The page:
An Indiana foster youth has been recognized with a national award from the Department of Health and Human Services. Joshua Christian will receive the Adoption Excellence Award in Washington D.C. this month. Indiana Public Broadcasting’s Jill Sheridan sat down to talk to him about how a caseworker turned parent helped direct his success.
Jill Sheridan: Talk a bit about having that person in your life at that point, that really was a mentor to you, before he became your father and what that really meand and how that started to turn your life around.
Joshua Christian: Growing up through care, I've had tons of people invest their time in me through guidance counselors, coaches in athletics. They were all supports that were shifting but when my dad came into play as my case manager, he was consistent. And he stayed in my life and I would go to him for any type of advice and it really made me feel secure as a person because I knew I had someone to go to.
Sheridan: You were able to graduate from high school and you're in college, what are you studying?
Christian: I'm studying psychology in college and I'm going to get a concentration in social work. After college, I'd like to be a lobbyist and change policy for kids in the child welfare system.
Sheridan: Talking about policy, you were able to present a recommendation to the state's Commission for Improving the Status of Children. What was that recommendation?
Christian: The recommendation was to extend services from age 21 to 23 for foster care youth in Indiana.
Sheridan: Do you think that's a great need in Indiana?
Christian: Absolutely. There are tons of kids aging out of care without homes and after the age of 21 they don't really have any support.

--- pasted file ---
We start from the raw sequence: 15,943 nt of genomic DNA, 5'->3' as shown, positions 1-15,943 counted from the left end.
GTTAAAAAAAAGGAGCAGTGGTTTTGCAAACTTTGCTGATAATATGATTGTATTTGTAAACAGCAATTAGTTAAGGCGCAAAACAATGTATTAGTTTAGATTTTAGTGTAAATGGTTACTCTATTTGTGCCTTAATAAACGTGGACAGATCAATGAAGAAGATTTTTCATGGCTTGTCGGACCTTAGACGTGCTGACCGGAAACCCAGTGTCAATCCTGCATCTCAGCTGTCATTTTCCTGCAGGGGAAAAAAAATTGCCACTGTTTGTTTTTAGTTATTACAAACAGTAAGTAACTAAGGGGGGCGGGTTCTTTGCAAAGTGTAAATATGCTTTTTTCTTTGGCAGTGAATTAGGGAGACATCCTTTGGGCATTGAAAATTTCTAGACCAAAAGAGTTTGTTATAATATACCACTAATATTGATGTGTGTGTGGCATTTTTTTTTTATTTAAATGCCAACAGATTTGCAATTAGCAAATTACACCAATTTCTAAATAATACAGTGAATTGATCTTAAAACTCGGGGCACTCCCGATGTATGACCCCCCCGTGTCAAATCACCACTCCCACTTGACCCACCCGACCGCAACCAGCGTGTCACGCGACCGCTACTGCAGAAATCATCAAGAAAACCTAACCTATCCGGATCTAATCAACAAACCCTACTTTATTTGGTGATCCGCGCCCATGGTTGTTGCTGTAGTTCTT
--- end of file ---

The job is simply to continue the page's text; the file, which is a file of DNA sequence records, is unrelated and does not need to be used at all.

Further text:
Sheridan: You've worked with an organization called Indiana Connected by 25. What has this organization been able to help you do?
Christian: Connected by 25 has helped me to grow as a person and really discover what being an advocate is for myself.
Sheridan: Is there something as far as the system goes, that has been really difficult for you as a kid, growing up in Indiana.
Christian: One of the challenges I faced as a child growing up in the child welfare system was sometimes leaving from one home to another with just a trashbag and some items in it. Another challenge is just moving into a stranger's house. When you do that sometimes it's just assumed that you will fit in and know the rules right away so you just kind of put on this mask to survive for a little bit.
Sheridan: A lot of children that go through the system and have the experiences you've had, it's very difficult. Has there been something from your experiences that you feel has really made you stronger?
Christian: From my experiences and building myself back up, my faith has played a lot in this. Just looking to Christ as another consistency in my life.
Sheridan: With this award, what does that mean to you to be able to be recognized for the work you're doing?
Christian: I'm very excited and honored to receive this award. In the advocacy world you are advocating a lot and just seeing recognition for it is pretty awesome. And it will be a nice time to meet others that are doing the same thing just like me.
Joshua Christian who will be honored in Washington D.C. during National Adoption Month.